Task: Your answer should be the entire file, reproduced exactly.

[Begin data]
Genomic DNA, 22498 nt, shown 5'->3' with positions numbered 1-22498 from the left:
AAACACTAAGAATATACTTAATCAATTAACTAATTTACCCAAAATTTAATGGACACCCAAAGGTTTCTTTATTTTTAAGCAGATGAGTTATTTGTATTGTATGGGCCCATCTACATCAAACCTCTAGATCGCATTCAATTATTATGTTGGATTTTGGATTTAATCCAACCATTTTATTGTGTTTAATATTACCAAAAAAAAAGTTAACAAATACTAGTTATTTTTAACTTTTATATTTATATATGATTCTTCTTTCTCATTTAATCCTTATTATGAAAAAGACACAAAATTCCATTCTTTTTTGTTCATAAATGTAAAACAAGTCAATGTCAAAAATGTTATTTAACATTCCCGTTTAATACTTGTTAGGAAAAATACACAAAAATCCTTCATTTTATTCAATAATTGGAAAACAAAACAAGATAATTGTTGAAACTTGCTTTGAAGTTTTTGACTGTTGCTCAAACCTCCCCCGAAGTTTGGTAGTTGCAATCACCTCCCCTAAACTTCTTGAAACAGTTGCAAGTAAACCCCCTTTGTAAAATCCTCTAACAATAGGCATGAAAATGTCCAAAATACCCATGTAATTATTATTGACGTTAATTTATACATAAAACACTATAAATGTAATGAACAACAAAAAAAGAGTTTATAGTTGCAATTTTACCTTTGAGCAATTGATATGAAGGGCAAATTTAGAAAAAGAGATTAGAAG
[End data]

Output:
Genomic DNA, 22498 nt, shown 5'->3' with positions numbered 1-22498 from the left:
AAACACTAAGAATATACTTAATCAATTAACTAATTTACCCAAAATTTAATGGACACCCAAAGGTTTCTTTATTTTTAAGCAGATGAGTTATTTGTATTGTATGGGCCCATCTACATCAAACCTCTAGATCGCATTCAATTATTATGTTGGATTTTGGATTTAATCCAACCATTTTATTGTGTTTAATATTACCAAAAAAAAAGTTAACAAATACTAGTTATTTTTAACTTTTATATTTATATATGATTCTTCTTTCTCATTTAATCCTTATTATGAAAAAGACACAAAATTCCATTCTTTTTTGTTCATAAATGTAAAACAAGTCAATGTCAAAAATGTTATTTAACATTCCCGTTTAATACTTGTTAGGAAAAATACACAAAAATCCTTCATTTTATTCAATAATTGGAAAACAAAACAAGATAATTGTTGAAACTTGCTTTGAAGTTTTTGACTGTTGCTCAAACCTCCCCCGAAGTTTGGTAGTTGCAATCACCTCCCCTAAACTTCTTGAAACAGTTGCAAGTAAACCCCCTTTGTAAAATCCTCTAACAATAGGCATGAAAATGTCCAAAATACCCATGTAATTATTATTGACGTTAATTTATACATAAAACACTATAAATGTAATGAACAACAAAAAAAGAGTTTATAGTTGCAATTTTACCTTTGAGCAATTGATATGAAGGGCAAATTTAGAAAAAGAGATTAGAAG